Twice

I took my heart in my hand
(O my love, O my love),
I said: Let me fall or stand,
Let me live or die,
But this once hear me speak-
(O my love, O my love)-
Yet a woman's words are weak;
You should speak, not I.

You took my heart in your hand
With a friendly smile,
With a critical eye you scanned,
Then set it down,
And said: It is still unripe,
Better wait a while;
Wait while the skylarks pipe,
Till the corn grows brown

As you set it down it broke-


Twelve Months After

Hullo! here’s my platoon, the lot I had last year.
‘The war’ll be over soon.’
‘What ’opes?’
‘No bloody fear!’
Then, ‘Number Seven, ’shun! All present and correct.’
They’re standing in the sun, impassive and erect.
Young Gibson with his grin; and Morgan, tired and white;
Jordan, who’s out to win a D.C.M. some night;
And Hughes that’s keen on wiring; and Davies (’79),
Who always must be firing at the Boche front line.

. . . .
‘Old soldiers never die; they simply fide a-why!’


Tristia

I have studied the Science of departures,
in night’s sorrows, when a woman’s hair falls down.
The oxen chew, there’s the waiting, pure,
in the last hours of vigil in the town,
and I reverence night’s ritual cock-crowing,
when reddened eyes lift sorrow’s load and choose
to stare at distance, and a woman’s crying
is mingled with the singing of the Muse.

Who knows, when the word ‘departure’ is spoken
what kind of separation is at hand,
or of what that cock-crow is a token,


Trilogy Of Passion 02 Elegy

When man had ceased to utter his lament,

A god then let me tell my tale of sorrow.

What hope of once more meeting is there now
In the still-closed blossoms of this day?
Both heaven and hell thrown open seest thou;
What wav'ring thoughts within the bosom play
No longer doubt! Descending from the sky,
She lifts thee in her arms to realms on high.

And thus thou into Paradise wert brought,

As worthy of a pure and endless life;
Nothing was left, no wish, no hope, no thought,


Trench Duty

Shaken from sleep, and numbed and scarce awake,
Out in the trench with three hours’ watch to take,
I blunder through the splashing mirk; and then
Hear the gruff muttering voices of the men
Crouching in cabins candle-chinked with light.
Hark! There’s the big bombardment on our right
Rumbling and bumping; and the dark’s a glare
Of flickering horror in the sectors where
We raid the Boche; men waiting, stiff and chilled,
Or crawling on their bellies through the wire.
‘What? Stretcher-bearers wanted? Some one killed?’


Travel Song

‘COME, before the summer passes
Let us seek the mountain land:’
So they called me, happy playmates,
And we left the dawn-lit strand:
Riding on till later sunbeams slanted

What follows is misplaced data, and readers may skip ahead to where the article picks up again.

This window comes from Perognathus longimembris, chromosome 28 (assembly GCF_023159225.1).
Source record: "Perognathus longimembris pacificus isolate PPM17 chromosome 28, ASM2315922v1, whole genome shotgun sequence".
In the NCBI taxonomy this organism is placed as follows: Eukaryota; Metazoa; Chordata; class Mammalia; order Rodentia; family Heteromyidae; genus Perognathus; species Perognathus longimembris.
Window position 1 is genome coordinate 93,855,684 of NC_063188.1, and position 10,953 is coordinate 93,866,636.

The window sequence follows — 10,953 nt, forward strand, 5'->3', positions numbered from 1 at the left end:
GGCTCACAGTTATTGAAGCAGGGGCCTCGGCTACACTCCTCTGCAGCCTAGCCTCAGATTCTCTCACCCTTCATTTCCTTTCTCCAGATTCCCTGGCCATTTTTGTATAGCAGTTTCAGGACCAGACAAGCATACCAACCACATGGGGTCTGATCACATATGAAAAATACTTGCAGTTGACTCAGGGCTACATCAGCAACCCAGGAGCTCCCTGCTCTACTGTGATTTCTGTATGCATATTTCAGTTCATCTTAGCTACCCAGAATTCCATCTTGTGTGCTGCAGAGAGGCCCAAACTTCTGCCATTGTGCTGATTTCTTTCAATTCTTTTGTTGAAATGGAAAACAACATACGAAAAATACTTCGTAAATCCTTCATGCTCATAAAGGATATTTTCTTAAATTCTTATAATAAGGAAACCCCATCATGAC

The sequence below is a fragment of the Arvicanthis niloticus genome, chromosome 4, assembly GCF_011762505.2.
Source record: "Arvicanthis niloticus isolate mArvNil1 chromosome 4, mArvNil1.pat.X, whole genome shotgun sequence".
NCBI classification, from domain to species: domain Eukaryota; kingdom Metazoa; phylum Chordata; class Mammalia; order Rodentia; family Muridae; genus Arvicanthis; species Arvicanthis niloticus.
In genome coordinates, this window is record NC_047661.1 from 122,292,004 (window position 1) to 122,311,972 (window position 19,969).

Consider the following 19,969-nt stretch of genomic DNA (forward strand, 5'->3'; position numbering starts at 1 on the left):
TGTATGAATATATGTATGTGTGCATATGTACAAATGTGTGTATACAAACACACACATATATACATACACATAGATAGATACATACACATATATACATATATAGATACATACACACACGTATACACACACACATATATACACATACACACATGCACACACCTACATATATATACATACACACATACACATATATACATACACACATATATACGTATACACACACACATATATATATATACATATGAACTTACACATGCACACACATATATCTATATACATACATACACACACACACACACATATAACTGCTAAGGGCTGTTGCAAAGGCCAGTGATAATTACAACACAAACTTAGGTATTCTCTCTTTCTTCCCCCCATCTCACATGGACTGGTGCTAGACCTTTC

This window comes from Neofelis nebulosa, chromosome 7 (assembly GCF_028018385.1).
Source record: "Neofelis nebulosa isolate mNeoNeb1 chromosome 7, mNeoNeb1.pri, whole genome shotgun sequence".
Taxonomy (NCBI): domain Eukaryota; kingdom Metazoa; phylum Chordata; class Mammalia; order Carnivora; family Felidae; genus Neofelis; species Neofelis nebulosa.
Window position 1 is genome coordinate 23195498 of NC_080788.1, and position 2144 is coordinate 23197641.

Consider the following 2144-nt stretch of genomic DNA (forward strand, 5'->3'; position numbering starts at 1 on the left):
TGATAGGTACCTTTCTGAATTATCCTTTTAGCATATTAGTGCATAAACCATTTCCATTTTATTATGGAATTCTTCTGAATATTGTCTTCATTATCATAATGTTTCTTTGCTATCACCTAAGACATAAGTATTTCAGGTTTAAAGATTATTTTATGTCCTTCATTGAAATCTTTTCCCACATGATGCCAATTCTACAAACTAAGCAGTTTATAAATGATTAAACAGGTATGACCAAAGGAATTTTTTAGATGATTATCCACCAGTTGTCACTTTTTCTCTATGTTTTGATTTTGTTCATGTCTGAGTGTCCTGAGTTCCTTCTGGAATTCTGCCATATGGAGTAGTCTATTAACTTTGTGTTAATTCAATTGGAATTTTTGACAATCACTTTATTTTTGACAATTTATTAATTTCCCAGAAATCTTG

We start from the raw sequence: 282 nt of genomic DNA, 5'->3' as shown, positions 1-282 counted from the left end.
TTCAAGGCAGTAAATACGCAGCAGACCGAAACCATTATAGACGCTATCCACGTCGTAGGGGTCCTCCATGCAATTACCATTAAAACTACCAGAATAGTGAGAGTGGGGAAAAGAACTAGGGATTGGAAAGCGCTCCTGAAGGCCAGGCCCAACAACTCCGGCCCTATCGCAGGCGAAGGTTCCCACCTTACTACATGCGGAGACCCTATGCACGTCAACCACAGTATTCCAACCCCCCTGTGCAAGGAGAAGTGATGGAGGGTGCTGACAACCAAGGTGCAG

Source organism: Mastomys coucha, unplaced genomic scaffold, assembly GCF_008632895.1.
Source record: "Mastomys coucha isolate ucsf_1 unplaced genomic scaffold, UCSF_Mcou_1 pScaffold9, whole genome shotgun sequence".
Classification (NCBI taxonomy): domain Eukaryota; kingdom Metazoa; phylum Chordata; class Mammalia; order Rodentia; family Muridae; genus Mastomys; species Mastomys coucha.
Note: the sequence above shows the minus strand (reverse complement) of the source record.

On dark hills and downward-plunging streams,
And the solemn forest softly chanted
Old, old dreams.

From the pass, we saw in glory
Wave on purple wave unrolled
To the cloud-encircled summit
Floating high, alone and cold:
Like that altar-stone, by men of Athens


Tranen des Vaterlandes

Wir sind doch nunmehr ganz, ja mehr denn ganz verheeret!
Der frecher Völker Schar, die rasende Posaun,
Das vom Blut fette Schwert, die donnernde Karthaun
Hat aller Schweiß und Fleiß und Vorrat aufgezehret.

Die Türme stehn in Glut, die Kirch ist umgekehret,
Das Rathaus liegt im Graus, die Starken sind zerhaun,
Die Jungfraun sind geschänd't, und wo wir hin nur schaun,
Ist Feuer, Pest und Tod, der Herz und Geist durchfähret.

Hier durch die Schanz und Stadt rinnt allzeit frisches Blut.


To Thomas Butts

To my friend Butts I write
My first vision of light,
On the yellow sands sitting.
The sun was emitting
His glorious beams
From Heaven’s high streams.
Over sea, over land,
My eyes did expand
Into regions of air,
Away from all care;
Into regions of fire,
Remote from desire;
The light of the morning
Heaven’s mountains adorning:
In particles bright,
The jewels of light
Distinct shone and clear.
Amaz’d and in fear


Tom Merritt

At first I suspected something --
She acted so calm and absent-minded.
And one day I heard the back door shut,
As I entered the front, and I saw him slink
Back of the smokehouse into the lot,
And run across the field.
And I meant to kill him on sight.
But that day, walking near Fourth Bridge,
Without a stick or a stone at hand,
All of a sudden I saw him standing,
Scared to death, holding his rabbits,
And all I could say was, "Don't, Don't, Don't,"
As he aimed and fired at my heart.


To Walt Whitman In America

Send but a song oversea for us,
Heart of their hearts who are free,
Heart of their singer, to be for us
More than our singing can be;
Ours, in the tempest at error,
With no light but the twilight of terror;
Send us a song oversea!

Sweet-smelling of pine-leaves and grasses,
And blown as a tree through and through
With the winds of the keen mountain-passes,
And tender as sun-smitten dew;
Sharp-tongued as the winter that shakes
The wastes of your limitless lakes,


Pages

Subscribe to RSS - fire